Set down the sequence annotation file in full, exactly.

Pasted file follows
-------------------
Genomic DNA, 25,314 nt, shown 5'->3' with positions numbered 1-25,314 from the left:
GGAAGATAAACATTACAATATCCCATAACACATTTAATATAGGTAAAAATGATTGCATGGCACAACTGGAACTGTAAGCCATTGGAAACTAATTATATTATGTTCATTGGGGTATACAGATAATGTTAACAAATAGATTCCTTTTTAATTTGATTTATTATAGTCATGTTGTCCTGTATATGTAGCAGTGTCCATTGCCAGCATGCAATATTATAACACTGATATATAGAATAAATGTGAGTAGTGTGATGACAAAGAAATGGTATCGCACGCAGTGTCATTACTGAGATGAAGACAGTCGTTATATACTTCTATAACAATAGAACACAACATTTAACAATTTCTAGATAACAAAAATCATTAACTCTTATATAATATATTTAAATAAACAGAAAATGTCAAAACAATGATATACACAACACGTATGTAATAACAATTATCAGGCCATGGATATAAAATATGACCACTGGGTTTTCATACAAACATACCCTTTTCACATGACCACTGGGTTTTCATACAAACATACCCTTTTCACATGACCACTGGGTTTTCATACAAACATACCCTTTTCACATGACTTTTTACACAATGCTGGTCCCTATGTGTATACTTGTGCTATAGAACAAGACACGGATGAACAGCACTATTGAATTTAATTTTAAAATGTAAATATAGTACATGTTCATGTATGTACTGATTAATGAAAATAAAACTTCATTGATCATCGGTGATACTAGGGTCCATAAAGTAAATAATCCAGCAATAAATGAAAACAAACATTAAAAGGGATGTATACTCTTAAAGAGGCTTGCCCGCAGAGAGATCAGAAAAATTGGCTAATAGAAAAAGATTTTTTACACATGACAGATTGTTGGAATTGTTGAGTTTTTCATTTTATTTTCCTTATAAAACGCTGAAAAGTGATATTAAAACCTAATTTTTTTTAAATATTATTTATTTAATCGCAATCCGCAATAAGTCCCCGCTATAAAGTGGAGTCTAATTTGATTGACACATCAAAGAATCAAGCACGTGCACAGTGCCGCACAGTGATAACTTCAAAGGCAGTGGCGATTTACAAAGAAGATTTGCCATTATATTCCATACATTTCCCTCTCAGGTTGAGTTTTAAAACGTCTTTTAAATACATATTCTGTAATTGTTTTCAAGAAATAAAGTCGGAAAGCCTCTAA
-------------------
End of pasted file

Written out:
Genomic DNA, 25,314 nt, shown 5'->3' with positions numbered 1-25,314 from the left:
GGAAGATAAACATTACAATATCCCATAACACATTTAATATAGGTAAAAATGATTGCATGGCACAACTGGAACTGTAAGCCATTGGAAACTAATTATATTATGTTCATTGGGGTATACAGATAATGTTAACAAATAGATTCCTTTTTAATTTGATTTATTATAGTCATGTTGTCCTGTATATGTAGCAGTGTCCATTGCCAGCATGCAATATTATAACACTGATATATAGAATAAATGTGAGTAGTGTGATGACAAAGAAATGGTATCGCACGCAGTGTCATTACTGAGATGAAGACAGTCGTTATATACTTCTATAACAATAGAACACAACATTTAACAATTTCTAGATAACAAAAATCATTAACTCTTATATAATATATTTAAATAAACAGAAAATGTCAAAACAATGATATACACAACACGTATGTAATAACAATTATCAGGCCATGGATATAAAATATGACCACTGGGTTTTCATACAAACATACCCTTTTCACATGACCACTGGGTTTTCATACAAACATACCCTTTTCACATGACCACTGGGTTTTCATACAAACATACCCTTTTCACATGACTTTTTACACAATGCTGGTCCCTATGTGTATACTTGTGCTATAGAACAAGACACGGATGAACAGCACTATTGAATTTAATTTTAAAATGTAAATATAGTACATGTTCATGTATGTACTGATTAATGAAAATAAAACTTCATTGATCATCGGTGATACTAGGGTCCATAAAGTAAATAATCCAGCAATAAATGAAAACAAACATTAAAAGGGATGTATACTCTTAAAGAGGCTTGCCCGCAGAGAGATCAGAAAAATTGGCTAATAGAAAAAGATTTTTTACACATGACAGATTGTTGGAATTGTTGAGTTTTTCATTTTATTTTCCTTATAAAACGCTGAAAAGTGATATTAAAACCTAATTTTTTTTAAATATTATTTATTTAATCGCAATCCGCAATAAGTCCCCGCTATAAAGTGGAGTCTAATTTGATTGACACATCAAAGAATCAAGCACGTGCACAGTGCCGCACAGTGATAACTTCAAAGGCAGTGGCGATTTACAAAGAAGATTTGCCATTATATTCCATACATTTCCCTCTCAGGTTGAGTTTTAAAACGTCTTTTAAATACATATTCTGTAATTGTTTTCAAGAAATAAAGTCGGAAAGCCTCTAA